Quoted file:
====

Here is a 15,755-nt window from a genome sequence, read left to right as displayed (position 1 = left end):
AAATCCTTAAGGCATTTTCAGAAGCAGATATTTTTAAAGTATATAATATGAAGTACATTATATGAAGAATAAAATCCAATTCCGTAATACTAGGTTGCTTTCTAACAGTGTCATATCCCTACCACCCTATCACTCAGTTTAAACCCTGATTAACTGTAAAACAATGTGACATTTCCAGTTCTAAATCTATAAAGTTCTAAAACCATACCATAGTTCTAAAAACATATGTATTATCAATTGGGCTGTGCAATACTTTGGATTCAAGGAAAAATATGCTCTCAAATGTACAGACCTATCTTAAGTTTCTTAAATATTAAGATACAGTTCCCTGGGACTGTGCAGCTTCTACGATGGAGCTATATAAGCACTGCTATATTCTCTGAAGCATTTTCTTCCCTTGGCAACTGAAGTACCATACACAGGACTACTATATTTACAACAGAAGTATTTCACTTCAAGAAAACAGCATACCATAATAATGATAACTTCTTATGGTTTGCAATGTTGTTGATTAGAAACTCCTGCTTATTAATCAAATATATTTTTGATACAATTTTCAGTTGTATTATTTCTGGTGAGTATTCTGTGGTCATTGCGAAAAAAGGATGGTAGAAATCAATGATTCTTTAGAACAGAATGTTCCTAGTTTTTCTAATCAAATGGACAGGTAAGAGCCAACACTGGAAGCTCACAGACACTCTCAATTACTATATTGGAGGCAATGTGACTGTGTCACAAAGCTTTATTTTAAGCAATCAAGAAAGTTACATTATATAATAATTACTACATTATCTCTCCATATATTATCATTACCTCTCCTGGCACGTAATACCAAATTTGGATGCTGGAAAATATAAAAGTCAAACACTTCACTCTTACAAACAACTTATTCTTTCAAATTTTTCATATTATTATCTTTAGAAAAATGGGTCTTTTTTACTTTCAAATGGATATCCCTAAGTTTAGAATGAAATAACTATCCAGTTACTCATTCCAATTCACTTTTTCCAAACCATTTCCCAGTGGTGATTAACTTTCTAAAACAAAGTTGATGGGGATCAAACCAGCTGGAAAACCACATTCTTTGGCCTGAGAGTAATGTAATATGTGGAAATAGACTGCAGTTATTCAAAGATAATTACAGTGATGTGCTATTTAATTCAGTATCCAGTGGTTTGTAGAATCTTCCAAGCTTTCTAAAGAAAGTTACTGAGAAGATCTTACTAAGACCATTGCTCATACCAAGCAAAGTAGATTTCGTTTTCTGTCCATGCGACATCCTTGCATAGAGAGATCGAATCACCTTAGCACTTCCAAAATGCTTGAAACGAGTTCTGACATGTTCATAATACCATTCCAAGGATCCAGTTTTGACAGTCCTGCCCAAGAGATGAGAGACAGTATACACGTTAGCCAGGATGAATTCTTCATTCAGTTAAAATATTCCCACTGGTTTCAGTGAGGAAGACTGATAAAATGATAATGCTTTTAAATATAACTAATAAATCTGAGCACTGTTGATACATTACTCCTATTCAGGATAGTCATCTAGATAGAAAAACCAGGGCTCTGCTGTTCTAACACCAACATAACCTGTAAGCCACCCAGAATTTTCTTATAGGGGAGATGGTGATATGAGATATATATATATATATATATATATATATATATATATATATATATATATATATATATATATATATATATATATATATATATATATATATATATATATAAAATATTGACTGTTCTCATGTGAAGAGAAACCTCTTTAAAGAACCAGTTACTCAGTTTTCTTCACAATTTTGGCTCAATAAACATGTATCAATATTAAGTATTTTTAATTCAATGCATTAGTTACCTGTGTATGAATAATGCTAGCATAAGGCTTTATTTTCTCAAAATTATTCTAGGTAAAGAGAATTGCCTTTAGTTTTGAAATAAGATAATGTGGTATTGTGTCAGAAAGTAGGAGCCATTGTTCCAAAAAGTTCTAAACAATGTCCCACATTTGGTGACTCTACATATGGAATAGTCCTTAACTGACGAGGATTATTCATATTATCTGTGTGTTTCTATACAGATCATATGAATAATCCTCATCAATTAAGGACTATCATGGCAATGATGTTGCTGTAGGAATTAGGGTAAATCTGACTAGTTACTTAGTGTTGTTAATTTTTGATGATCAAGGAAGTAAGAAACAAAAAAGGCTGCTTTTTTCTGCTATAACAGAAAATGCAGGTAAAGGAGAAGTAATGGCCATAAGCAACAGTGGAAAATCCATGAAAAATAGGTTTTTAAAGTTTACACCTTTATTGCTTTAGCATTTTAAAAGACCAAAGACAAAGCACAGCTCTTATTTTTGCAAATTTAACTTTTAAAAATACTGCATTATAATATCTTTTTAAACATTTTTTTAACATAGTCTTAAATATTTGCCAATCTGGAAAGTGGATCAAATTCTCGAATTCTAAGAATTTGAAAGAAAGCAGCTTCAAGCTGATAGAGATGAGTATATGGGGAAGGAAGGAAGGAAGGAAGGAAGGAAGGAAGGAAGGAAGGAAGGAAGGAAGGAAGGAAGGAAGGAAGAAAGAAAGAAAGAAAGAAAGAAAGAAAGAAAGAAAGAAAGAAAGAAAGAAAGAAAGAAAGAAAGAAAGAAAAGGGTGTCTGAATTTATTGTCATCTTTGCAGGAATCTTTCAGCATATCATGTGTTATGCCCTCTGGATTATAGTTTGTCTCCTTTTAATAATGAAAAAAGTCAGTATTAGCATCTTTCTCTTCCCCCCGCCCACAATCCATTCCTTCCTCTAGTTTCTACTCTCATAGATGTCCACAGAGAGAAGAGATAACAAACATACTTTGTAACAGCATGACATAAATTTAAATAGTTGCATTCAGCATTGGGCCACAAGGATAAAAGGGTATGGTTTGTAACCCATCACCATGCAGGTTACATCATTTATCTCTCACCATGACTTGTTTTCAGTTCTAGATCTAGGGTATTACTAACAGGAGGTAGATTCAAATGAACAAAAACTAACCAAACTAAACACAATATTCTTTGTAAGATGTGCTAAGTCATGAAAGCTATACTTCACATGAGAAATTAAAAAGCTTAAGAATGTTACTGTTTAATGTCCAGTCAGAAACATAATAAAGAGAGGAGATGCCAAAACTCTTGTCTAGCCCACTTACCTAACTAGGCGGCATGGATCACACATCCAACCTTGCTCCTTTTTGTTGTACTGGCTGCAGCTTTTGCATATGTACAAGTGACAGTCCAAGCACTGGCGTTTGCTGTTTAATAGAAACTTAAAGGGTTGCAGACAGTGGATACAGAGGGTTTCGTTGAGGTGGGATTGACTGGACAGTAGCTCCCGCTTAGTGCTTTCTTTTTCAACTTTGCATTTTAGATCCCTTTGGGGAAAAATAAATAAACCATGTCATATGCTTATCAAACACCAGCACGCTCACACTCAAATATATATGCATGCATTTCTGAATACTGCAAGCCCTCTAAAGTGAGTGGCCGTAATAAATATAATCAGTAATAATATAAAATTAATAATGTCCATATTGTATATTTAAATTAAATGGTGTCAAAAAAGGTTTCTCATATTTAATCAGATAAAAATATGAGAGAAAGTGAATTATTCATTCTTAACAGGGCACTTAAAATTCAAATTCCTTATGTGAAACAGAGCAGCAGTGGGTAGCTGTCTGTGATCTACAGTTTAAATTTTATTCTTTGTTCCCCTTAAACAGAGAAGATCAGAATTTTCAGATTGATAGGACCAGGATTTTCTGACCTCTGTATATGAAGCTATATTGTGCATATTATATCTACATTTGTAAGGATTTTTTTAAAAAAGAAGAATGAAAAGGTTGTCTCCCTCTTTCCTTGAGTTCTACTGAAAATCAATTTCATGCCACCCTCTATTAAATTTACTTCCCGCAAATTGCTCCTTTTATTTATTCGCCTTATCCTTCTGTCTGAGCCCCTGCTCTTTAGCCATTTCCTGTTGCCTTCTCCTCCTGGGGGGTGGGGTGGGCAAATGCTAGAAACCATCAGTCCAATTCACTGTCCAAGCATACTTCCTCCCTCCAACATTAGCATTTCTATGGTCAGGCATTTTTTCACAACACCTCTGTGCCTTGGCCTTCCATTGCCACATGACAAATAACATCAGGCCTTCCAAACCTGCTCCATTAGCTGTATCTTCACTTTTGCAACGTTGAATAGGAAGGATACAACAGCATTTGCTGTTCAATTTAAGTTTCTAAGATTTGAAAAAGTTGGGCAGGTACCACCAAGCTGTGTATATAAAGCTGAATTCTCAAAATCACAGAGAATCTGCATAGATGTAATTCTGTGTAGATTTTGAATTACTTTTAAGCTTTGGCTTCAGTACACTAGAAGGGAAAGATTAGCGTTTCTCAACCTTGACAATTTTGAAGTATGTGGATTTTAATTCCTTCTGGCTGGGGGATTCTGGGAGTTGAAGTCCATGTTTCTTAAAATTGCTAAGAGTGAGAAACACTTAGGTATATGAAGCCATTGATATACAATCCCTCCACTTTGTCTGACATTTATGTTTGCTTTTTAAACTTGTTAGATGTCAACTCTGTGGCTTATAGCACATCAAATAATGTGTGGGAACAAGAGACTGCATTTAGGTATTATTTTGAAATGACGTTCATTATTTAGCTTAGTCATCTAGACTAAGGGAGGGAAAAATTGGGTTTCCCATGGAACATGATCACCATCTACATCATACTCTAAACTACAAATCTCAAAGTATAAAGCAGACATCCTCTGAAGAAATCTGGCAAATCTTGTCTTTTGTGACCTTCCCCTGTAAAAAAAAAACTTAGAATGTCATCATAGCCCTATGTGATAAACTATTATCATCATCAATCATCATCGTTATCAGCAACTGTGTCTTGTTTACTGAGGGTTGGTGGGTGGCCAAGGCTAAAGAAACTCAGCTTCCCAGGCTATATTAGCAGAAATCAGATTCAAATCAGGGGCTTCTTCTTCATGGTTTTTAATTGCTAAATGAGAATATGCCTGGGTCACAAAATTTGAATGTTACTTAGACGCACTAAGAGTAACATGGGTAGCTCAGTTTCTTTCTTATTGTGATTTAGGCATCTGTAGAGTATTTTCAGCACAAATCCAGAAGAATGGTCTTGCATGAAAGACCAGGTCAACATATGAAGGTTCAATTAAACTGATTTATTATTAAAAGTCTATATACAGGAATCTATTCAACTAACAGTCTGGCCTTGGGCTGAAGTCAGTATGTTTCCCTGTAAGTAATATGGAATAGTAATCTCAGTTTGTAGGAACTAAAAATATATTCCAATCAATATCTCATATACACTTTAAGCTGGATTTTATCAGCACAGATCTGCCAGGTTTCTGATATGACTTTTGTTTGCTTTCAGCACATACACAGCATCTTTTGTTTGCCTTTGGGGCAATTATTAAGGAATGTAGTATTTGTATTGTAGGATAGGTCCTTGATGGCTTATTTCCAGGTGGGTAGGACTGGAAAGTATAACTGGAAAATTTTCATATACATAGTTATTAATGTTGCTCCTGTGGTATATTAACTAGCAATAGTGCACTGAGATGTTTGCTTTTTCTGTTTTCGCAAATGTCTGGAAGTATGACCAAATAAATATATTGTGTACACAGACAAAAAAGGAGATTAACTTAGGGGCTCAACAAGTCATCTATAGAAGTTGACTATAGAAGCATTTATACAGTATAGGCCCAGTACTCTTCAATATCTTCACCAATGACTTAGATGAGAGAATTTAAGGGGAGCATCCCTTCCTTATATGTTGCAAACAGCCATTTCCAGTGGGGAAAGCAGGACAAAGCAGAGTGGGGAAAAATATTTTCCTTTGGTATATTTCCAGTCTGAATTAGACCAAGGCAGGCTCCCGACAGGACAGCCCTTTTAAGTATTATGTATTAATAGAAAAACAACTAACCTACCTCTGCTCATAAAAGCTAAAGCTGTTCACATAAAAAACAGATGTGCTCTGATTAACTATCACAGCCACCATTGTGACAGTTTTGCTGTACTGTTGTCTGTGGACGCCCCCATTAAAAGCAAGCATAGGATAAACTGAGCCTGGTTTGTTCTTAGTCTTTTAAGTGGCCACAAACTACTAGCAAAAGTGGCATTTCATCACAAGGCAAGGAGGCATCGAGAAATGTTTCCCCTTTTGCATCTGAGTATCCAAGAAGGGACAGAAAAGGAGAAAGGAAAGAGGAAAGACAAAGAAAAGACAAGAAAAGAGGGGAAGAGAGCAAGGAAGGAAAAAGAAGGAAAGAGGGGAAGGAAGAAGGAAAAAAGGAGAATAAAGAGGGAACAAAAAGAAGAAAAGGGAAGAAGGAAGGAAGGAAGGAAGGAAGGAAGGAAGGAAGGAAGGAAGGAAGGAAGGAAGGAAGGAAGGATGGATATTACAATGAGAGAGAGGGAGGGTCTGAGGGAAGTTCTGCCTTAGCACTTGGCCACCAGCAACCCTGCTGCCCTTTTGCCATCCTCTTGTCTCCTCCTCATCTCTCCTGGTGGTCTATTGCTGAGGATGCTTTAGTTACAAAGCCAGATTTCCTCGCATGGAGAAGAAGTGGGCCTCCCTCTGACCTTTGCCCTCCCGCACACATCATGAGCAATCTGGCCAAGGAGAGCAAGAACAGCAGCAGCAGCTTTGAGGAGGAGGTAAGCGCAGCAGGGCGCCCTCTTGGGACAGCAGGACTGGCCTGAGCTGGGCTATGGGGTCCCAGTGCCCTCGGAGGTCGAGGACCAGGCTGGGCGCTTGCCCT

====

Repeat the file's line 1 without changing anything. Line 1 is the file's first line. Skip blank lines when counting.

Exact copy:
Here is a 15,755-nt window from a genome sequence, read left to right as displayed (position 1 = left end):